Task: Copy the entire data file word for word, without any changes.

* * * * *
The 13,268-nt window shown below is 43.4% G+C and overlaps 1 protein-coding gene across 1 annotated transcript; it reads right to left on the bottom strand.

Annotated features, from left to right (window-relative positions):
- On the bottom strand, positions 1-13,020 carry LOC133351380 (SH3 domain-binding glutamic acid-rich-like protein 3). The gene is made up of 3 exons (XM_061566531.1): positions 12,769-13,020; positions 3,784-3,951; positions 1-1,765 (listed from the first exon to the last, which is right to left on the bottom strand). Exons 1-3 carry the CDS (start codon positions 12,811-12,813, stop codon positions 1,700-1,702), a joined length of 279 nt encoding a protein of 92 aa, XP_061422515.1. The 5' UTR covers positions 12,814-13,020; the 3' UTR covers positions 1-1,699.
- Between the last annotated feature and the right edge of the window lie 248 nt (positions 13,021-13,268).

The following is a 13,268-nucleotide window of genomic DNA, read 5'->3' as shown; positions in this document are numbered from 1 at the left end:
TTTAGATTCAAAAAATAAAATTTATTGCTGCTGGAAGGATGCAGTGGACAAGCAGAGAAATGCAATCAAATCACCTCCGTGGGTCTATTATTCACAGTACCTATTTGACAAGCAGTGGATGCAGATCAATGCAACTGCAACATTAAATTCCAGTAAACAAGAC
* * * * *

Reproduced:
The 13,268-nt window shown below is 43.4% G+C and overlaps 1 protein-coding gene across 1 annotated transcript; it reads right to left on the bottom strand.

Annotated features, from left to right (window-relative positions):
- On the bottom strand, positions 1-13,020 carry LOC133351380 (SH3 domain-binding glutamic acid-rich-like protein 3). The gene is made up of 3 exons (XM_061566531.1): positions 12,769-13,020; positions 3,784-3,951; positions 1-1,765 (listed from the first exon to the last, which is right to left on the bottom strand). Exons 1-3 carry the CDS (start codon positions 12,811-12,813, stop codon positions 1,700-1,702), a joined length of 279 nt encoding a protein of 92 aa, XP_061422515.1. The 5' UTR covers positions 12,814-13,020; the 3' UTR covers positions 1-1,699.
- Between the last annotated feature and the right edge of the window lie 248 nt (positions 13,021-13,268).

The following is a 13,268-nucleotide window of genomic DNA, read 5'->3' as shown; positions in this document are numbered from 1 at the left end:
TTTAGATTCAAAAAATAAAATTTATTGCTGCTGGAAGGATGCAGTGGACAAGCAGAGAAATGCAATCAAATCACCTCCGTGGGTCTATTATTCACAGTACCTATTTGACAAGCAGTGGATGCAGATCAATGCAACTGCAACATTAAATTCCAGTAAACAAGAC